Like it or not, biologists are basically correct in identifying the primary goal of organisms as self-reproduction. That is the nature of the attractor to which all organisms' goal systems are drawn (though see also this essay of mine). Yes, some organisms break, and other organisms find themselves in unfamiliar environments - but if anything can be said to be the goal of organisms, then that is it. The exceptions (like your contraceptives) just prove the rule. Such organisms are acting in a way that is intended to promote their genetic fitness. It is just that some of their assumptions about the environment might be wrong. Alas, contraceptives are not a very good example, because they prevent disease, make sex easier (thus helping to create pair bonds), and have other positive effects.
Organisms tend to act as though their number one motive is self-reproduction. Philosophers may be able to debate whether that motive is "explicitly represented in their brains" - but if it looks like a duck and quacks like a duck, whether philosophers are prepared to call it a duck seems like a side issue.
It is the same as with Deep Blue. Deep Blue acts as though its number one motive is to win games of chess (thus inflating IBM's stock price). That is the single most helpful simple way in which to understand its behaviour. If you actually look at its utility function, it has thousands of elements, not one of which refers to winning games of chess - but so what? It is not "cynical" to treat Deep Blue as trying to win games of chess. That is what it is doing!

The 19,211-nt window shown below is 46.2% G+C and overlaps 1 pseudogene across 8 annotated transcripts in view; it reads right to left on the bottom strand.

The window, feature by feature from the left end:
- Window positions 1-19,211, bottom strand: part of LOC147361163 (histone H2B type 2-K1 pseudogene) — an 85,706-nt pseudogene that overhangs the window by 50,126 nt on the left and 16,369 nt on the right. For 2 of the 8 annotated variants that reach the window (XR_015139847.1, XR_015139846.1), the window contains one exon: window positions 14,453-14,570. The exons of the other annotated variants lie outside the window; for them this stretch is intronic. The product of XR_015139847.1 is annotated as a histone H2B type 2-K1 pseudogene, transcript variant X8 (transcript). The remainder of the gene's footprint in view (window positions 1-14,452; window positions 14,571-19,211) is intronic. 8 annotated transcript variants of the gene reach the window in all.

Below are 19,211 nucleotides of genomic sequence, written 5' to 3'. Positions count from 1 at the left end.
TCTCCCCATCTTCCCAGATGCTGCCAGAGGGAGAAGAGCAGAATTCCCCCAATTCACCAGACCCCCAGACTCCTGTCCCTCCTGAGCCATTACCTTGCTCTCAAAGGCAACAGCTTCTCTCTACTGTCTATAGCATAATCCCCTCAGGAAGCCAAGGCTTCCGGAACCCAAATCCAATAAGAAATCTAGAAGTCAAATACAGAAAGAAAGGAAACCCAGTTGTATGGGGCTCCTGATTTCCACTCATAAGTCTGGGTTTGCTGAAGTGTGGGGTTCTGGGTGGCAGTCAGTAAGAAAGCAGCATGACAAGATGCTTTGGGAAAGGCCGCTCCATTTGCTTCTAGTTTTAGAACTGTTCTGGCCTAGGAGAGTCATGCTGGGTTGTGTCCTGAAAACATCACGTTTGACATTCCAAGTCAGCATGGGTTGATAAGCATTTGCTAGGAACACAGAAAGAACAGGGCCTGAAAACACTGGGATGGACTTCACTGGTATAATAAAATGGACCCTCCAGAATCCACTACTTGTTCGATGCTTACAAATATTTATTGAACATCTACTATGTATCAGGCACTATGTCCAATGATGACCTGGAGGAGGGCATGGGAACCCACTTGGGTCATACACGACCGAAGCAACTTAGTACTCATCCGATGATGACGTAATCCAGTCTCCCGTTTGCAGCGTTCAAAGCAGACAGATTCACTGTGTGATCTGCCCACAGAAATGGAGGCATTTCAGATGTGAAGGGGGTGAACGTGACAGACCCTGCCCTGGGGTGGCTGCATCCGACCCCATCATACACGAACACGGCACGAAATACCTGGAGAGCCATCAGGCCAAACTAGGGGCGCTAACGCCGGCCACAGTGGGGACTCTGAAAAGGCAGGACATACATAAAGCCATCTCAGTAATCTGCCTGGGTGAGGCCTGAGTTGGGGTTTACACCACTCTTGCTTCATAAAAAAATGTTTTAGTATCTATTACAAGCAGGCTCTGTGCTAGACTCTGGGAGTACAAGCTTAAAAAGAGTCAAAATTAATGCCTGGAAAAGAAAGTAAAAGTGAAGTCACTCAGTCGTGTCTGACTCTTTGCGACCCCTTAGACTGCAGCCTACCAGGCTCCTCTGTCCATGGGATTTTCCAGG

What about religious people who take vows of celibacy?
I think people care more about self-preservation than reproduction, honestly. I know I do!
Edit: Upon reflection, and receiving some replies here, I actually think Tim made a pretty strong case. However, though "playing chess" may be the "single most helpful simple way to understand" Deep Blue's behavior, it is wrong to say this of "trying to reproduce" for human behavior. You could predict only a very small percentage of my behavior using that information (I've never kissed a girl or had sex, despite wanting to) - whereas, using "self-preservation" and "seeking novelty", you could predict quite a bit of it. I suspect this is not just true of me, but of many people.